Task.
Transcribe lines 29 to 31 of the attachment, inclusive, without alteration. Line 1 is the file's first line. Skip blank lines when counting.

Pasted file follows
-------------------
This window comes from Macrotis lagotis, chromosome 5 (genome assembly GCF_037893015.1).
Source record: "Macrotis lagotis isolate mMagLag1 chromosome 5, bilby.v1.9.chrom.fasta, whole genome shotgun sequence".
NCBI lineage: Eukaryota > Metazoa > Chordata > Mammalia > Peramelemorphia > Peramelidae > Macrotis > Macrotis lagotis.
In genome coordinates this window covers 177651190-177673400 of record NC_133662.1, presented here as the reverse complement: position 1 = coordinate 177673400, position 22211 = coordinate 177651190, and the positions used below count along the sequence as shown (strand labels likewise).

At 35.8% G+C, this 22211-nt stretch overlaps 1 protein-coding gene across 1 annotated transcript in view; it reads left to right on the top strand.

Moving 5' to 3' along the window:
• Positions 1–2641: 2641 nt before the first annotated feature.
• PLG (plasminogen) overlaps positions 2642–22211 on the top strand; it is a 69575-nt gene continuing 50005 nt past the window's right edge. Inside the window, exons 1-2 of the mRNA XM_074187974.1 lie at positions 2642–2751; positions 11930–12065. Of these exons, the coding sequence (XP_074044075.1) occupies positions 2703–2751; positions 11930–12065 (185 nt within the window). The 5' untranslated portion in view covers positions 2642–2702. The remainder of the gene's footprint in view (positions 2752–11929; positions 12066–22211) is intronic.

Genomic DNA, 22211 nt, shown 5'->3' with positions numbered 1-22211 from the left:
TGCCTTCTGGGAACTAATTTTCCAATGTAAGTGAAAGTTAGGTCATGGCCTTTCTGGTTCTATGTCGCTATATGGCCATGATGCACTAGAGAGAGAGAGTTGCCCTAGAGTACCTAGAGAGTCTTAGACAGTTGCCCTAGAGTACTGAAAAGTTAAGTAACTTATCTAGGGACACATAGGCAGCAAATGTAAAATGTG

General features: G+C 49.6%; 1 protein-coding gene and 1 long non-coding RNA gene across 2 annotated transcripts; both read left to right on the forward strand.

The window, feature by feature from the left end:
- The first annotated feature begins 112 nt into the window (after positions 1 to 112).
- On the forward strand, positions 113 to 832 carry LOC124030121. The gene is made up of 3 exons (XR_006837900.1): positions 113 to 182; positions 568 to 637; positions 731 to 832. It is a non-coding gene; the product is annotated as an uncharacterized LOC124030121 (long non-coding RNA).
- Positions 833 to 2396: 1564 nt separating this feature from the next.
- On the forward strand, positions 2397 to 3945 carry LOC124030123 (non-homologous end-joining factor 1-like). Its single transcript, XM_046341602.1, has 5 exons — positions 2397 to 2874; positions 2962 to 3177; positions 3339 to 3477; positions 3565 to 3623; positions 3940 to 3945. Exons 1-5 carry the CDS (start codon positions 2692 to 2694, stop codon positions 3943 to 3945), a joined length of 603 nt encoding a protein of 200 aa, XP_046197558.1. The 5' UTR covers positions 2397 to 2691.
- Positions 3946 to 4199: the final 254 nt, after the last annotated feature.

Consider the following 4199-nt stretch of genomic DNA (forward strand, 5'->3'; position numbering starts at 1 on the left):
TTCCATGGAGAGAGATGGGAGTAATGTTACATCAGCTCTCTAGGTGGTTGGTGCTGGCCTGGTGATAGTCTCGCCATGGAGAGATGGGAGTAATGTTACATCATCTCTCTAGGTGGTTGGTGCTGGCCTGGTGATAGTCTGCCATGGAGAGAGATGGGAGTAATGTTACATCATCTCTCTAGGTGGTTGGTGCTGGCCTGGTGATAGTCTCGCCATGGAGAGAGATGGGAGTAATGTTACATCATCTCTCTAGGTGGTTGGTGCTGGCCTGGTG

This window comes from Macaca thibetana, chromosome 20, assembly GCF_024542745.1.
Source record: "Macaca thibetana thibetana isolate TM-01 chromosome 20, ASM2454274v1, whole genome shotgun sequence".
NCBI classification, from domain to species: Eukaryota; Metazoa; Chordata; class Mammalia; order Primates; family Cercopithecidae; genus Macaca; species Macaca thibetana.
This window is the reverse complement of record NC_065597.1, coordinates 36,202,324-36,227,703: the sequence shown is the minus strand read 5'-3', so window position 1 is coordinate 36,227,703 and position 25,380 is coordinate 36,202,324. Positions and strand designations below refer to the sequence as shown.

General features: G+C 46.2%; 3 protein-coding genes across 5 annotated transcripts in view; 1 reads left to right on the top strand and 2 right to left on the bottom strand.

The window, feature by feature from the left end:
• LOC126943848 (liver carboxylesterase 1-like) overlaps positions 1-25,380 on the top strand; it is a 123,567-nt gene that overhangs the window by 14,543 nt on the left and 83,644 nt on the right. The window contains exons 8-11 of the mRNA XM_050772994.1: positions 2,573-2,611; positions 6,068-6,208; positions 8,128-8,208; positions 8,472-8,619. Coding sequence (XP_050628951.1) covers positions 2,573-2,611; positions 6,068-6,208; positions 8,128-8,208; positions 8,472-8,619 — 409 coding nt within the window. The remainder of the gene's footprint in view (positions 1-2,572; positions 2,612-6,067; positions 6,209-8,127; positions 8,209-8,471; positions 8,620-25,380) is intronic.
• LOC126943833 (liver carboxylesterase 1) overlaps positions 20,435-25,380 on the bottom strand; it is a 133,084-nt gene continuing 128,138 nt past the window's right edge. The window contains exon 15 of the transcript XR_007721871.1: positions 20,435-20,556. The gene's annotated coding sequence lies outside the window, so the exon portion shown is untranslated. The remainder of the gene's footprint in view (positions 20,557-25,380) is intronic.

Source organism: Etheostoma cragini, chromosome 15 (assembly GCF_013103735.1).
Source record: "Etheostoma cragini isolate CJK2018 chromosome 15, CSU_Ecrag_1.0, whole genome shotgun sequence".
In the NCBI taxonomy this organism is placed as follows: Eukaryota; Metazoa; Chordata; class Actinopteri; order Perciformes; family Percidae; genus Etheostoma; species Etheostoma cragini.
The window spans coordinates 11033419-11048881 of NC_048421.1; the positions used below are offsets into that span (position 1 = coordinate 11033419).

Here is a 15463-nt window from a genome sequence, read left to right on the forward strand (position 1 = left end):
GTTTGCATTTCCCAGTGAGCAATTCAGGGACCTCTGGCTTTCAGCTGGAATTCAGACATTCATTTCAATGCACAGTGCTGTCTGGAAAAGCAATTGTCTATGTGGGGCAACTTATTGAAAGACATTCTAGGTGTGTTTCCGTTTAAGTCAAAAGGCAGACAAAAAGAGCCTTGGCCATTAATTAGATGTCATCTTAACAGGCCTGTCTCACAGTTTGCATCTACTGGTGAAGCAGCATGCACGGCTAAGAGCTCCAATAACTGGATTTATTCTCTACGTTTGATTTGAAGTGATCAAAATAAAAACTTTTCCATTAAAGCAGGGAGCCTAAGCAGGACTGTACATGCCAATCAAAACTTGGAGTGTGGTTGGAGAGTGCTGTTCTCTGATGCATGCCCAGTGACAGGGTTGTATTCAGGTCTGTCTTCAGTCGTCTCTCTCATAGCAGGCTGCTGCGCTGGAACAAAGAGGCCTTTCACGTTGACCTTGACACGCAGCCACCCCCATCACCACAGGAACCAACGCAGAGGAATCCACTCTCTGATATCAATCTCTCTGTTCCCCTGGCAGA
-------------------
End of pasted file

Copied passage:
Source record: "Etheostoma cragini isolate CJK2018 chromosome 15, CSU_Ecrag_1.0, whole genome shotgun sequence".
In the NCBI taxonomy this organism is placed as follows: Eukaryota; Metazoa; Chordata; class Actinopteri; order Perciformes; family Percidae; genus Etheostoma; species Etheostoma cragini.
The window spans coordinates 11033419-11048881 of NC_048421.1; the positions used below are offsets into that span (position 1 = coordinate 11033419).